This article builds on the competitive federalism literature by examining the role federalism plays in determining policy trajectories with consequences for public welfare in individual jurisdictions. It examines the argument that federalism encourages a ‘race to the bottom’ using the case of workers’ compensation benefits for injured workers in Australia. It finds state systems have been characterised by a downward slide in the protections afforded injured workers since the late 1970s, and this has been associated with policy makers’ real or rhetorical concerns around interstate competition for business investment.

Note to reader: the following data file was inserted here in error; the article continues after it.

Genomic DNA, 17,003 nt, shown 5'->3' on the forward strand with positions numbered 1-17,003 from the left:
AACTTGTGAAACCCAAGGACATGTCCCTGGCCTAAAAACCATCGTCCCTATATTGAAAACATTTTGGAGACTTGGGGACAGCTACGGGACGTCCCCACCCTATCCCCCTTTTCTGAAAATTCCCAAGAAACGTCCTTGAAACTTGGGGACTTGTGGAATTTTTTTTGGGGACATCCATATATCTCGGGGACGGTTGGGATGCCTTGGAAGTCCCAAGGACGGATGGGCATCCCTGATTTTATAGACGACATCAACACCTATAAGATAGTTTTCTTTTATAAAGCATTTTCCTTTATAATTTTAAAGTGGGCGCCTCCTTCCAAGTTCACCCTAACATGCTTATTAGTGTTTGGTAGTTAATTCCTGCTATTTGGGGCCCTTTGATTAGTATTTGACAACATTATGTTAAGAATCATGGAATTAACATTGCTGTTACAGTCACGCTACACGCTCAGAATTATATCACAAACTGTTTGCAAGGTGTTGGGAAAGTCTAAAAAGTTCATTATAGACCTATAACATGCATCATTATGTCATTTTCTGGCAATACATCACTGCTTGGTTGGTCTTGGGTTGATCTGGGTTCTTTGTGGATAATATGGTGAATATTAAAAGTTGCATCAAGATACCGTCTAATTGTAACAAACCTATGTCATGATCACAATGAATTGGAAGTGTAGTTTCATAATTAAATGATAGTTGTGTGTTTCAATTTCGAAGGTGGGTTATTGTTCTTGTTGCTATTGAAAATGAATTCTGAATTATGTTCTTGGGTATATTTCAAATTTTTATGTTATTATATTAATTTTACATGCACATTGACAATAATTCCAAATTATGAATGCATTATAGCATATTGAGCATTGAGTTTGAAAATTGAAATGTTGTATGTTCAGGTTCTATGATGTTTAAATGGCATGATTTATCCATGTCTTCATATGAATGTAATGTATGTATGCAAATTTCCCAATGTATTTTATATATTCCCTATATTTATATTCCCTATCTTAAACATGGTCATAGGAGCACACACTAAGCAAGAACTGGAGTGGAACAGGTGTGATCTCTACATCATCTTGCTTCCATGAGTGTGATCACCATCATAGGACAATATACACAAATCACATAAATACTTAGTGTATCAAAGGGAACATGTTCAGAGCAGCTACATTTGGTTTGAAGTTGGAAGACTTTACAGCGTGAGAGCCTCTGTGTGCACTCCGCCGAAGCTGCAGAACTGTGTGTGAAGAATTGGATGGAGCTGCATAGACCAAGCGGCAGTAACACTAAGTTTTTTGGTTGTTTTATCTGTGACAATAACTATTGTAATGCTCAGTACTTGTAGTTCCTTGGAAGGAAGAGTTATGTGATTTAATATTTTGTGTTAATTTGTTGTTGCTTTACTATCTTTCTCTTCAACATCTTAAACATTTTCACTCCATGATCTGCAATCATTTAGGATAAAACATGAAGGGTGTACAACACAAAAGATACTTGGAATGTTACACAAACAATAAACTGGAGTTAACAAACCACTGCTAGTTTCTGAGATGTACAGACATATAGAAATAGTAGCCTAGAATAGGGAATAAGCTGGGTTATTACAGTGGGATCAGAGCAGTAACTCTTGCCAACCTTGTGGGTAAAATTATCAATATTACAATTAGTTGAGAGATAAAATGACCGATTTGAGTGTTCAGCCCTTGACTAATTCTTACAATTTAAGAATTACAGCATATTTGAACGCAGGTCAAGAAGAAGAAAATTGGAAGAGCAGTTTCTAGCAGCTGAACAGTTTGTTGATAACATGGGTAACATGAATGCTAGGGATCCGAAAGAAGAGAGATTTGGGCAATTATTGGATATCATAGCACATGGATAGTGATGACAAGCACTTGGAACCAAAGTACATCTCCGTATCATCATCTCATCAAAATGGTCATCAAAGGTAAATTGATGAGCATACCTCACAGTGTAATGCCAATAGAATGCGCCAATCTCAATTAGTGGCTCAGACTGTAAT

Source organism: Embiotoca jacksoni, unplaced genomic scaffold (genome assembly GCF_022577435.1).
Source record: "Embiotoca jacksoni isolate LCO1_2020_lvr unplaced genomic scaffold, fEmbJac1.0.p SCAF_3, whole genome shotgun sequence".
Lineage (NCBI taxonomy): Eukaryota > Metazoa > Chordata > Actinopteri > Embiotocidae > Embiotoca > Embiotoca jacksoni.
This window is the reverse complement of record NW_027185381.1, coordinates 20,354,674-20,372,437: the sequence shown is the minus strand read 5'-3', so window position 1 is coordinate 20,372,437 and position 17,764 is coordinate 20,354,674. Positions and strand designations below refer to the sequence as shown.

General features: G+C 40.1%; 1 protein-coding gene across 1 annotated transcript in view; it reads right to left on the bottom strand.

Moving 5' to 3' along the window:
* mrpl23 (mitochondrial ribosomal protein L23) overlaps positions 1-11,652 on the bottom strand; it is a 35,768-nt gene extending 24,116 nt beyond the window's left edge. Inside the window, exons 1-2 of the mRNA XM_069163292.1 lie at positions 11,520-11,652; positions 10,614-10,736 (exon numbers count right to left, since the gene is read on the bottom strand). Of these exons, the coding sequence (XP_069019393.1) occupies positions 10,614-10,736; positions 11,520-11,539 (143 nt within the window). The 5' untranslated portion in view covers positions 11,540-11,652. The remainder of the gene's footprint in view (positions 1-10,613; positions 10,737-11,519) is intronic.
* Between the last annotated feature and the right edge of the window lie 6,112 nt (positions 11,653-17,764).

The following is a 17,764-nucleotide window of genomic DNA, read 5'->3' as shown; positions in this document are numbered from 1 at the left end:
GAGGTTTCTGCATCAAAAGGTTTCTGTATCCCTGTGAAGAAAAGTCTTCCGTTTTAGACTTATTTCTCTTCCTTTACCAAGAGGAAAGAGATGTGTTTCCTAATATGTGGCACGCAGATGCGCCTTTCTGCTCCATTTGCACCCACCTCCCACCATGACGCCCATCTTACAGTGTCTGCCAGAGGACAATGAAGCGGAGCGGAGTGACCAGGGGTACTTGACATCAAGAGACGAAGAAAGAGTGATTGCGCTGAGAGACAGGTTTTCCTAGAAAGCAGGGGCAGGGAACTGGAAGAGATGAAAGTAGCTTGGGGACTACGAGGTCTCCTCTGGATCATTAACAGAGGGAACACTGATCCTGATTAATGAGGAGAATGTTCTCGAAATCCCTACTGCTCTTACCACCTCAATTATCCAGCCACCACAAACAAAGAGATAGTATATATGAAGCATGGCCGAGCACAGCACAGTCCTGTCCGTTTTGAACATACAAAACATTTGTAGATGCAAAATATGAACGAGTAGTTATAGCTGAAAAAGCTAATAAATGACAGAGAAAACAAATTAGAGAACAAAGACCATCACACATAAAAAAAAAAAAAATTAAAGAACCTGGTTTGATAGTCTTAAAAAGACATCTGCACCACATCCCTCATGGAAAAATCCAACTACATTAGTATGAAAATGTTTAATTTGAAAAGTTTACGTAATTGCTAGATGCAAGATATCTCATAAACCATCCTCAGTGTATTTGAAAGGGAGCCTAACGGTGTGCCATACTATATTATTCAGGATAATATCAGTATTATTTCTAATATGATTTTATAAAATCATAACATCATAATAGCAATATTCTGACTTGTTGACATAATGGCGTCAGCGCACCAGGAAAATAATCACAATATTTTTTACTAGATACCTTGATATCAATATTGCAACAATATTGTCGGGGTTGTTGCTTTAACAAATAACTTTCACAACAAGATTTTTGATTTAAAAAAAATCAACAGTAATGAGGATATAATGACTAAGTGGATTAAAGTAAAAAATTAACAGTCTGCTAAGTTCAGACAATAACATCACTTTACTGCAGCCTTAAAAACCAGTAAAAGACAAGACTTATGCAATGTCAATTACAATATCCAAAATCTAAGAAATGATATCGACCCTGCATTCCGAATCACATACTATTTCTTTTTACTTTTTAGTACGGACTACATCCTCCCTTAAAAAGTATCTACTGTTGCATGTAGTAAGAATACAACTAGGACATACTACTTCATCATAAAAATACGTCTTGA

|Number of pages||17|
|Journal||Australian Journal of Political Science|
|Publication status||Published - 23 May 2018|
- Competitive federalism
- workers compensation
- interstate competition
- business investment